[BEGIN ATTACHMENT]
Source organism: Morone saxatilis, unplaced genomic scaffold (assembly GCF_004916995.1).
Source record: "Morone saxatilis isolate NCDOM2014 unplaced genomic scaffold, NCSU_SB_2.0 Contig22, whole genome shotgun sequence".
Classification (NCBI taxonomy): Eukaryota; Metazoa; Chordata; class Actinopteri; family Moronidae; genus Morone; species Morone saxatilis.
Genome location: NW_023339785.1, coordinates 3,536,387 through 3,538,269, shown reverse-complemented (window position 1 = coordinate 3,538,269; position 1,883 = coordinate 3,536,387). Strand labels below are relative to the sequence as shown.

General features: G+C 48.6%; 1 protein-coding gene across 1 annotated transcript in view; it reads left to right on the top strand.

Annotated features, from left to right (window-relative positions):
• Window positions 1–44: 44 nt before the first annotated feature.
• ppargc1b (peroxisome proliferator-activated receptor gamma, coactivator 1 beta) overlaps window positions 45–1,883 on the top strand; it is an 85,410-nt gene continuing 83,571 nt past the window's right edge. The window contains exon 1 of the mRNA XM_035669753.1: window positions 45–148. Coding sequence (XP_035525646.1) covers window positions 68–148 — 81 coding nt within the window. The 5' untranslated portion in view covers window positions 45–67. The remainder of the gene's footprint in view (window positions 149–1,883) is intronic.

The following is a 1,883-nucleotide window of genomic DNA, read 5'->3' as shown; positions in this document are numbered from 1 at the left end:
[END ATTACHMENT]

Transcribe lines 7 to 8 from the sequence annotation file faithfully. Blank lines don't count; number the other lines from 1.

• Window positions 1–44: 44 nt before the first annotated feature.
• ppargc1b (peroxisome proliferator-activated receptor gamma, coactivator 1 beta) overlaps window positions 45–1,883 on the top strand; it is an 85,410-nt gene continuing 83,571 nt past the window's right edge. The window contains exon 1 of the mRNA XM_035669753.1: window positions 45–148. Coding sequence (XP_035525646.1) covers window positions 68–148 — 81 coding nt within the window. The 5' untranslated portion in view covers window positions 45–67. The remainder of the gene's footprint in view (window positions 149–1,883) is intronic.